To get the project up and running once these files are in place, we just need to type npm install. Based on your package.json file, your various dependencies will then be installed. You’re up and running!
Looking at the files
Here’s what our package.json looks like:
…and here’s our basic Sass-ready gulpfile.js in full:
For now, we won’t delve into the nitty-gritty of adding or modifying our gulp processes, as the nuances tend to change from plugin to plugin. Generally speaking though, they’re all pretty well documented and accessible. Check the full list of plugins at gulpjs.com/plugins
So let’s dissect our Gulpfile:
This is where we’re including the various plug-ins we’re planning to use in our Gulp tasks. Think of it like getting your ingredients together before assembling a couple of burgers.
From top to bottom:
- gulp is the plugin for using Gulp itself
- gulp-ruby-sass is the sass processing plugin specific to gulp
- gulp-autoprefixer automatically adds required vendor prefixes to our css properties
- gulp-sourcemaps generates css sourcemaps from our SCSS files
- gulp-notify lets us add alerts and notifications into our gulp tasks
- gulp-cache caches temp files within tasks to improve completion rates
- gulp-combine-media-queries takes all styles under duplicate media query declarations and merges them into as few as possible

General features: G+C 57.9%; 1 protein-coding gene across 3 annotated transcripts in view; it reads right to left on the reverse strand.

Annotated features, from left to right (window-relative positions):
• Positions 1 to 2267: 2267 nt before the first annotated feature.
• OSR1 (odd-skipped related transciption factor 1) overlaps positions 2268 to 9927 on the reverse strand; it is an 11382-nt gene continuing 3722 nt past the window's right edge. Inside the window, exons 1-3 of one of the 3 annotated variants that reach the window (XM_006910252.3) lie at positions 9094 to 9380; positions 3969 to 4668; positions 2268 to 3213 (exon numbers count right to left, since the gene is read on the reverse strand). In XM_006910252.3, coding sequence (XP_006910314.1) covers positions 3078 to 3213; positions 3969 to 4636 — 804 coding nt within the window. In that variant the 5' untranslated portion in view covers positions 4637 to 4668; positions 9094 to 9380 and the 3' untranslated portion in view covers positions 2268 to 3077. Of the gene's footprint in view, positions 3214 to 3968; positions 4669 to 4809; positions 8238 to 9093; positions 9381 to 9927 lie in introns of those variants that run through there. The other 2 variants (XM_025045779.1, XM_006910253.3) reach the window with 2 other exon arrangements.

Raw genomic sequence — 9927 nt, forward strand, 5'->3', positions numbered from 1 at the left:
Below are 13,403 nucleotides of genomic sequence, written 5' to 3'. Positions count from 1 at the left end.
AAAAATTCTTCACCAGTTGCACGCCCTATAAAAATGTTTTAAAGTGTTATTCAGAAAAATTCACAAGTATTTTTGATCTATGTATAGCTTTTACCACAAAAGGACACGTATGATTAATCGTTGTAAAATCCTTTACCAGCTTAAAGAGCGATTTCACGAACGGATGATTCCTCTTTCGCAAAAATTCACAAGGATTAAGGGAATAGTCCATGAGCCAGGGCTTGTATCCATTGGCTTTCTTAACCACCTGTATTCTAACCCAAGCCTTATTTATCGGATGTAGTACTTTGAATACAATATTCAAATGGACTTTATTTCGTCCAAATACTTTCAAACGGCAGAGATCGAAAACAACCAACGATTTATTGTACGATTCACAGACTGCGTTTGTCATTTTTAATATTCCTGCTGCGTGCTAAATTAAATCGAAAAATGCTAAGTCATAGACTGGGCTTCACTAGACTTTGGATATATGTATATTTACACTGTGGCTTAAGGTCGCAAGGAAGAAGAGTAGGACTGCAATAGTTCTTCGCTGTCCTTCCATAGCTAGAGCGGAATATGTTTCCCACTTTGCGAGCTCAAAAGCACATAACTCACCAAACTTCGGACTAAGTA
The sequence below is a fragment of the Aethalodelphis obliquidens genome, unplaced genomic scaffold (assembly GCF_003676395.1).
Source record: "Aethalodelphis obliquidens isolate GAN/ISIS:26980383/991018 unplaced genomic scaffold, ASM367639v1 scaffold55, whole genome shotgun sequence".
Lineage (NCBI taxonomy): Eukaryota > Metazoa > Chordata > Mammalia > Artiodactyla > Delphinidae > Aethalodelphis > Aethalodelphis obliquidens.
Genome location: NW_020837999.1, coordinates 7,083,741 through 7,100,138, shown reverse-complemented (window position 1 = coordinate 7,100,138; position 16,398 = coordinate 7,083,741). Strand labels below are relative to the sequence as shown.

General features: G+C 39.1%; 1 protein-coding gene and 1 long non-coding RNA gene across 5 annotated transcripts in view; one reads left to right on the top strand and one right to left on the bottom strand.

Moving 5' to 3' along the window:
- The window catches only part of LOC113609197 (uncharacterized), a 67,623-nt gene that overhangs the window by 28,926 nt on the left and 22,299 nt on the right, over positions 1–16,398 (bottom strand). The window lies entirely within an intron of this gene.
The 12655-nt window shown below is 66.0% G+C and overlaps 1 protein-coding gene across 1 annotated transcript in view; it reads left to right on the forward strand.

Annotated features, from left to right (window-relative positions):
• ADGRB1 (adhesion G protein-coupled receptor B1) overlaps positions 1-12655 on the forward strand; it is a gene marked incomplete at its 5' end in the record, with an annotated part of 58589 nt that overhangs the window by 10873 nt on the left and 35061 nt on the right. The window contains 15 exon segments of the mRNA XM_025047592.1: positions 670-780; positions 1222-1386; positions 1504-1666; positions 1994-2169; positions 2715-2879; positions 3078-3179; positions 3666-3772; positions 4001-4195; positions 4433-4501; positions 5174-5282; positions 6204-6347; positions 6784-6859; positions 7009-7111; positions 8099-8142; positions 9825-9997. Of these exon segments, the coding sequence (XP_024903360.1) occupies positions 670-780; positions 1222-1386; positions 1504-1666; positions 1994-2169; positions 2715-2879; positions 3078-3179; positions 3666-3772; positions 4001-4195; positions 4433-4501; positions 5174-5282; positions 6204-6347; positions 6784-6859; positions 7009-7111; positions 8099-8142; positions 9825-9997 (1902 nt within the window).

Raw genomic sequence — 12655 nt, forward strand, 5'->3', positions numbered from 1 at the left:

- browser-sync is a handy tool that allows live, automatic updating of multiple browsers on file change
Generating our CSS
Here, we’re setting up a task specifically to handle rendering CSS from SCSS. From top to bottom, we’re:
- Locating the master SCSS file style.scss, passing it through the Sass plug-in;
- Taking that output and running it through the autoprefixer; then
- Generating sourcemaps; then
- Passing it through the media query combining plug-in (to merge duplicate queries); then lastly
- Saving all of that out to style.css, at the destination directory
- Optionally reloading the browsers if they’re listening for an update
Input and output targets can be modified easily, and steps can be added or removed to the process chain as needed. Type gulp styles to use.
Listening for changes
This is our watch task, which kicks off when we type gulp watch. It allows us to set and forget a watching state for tasks we want to run over and over without manual intervention – in this case, our styles task above. The watch task will listen for changes to our SCSS files and run the styles task every time it sees something new.
Automatically reloading our browsers
This task is similar to our watch task, except it updates any number of browsers simultaneously once it knows all tasks are complete. Remember to add your staging url into the proxy value. Type gulp serve to start.
Setting a default task
This is where we set up the default action for gulp (as in, what happens when we just type gulp on the command line). In this case, we’re defaulting it to run our styles task as a once-off.
Get stuck in
Feel free to wander over and pinch the files used in this demo at bitbucket.org/humaanco/gulp-demo. While it’s very much a basic look at getting a few processes running with Gulp, it’s entirely workable as a starting point and easily updated to include further tasks for things like: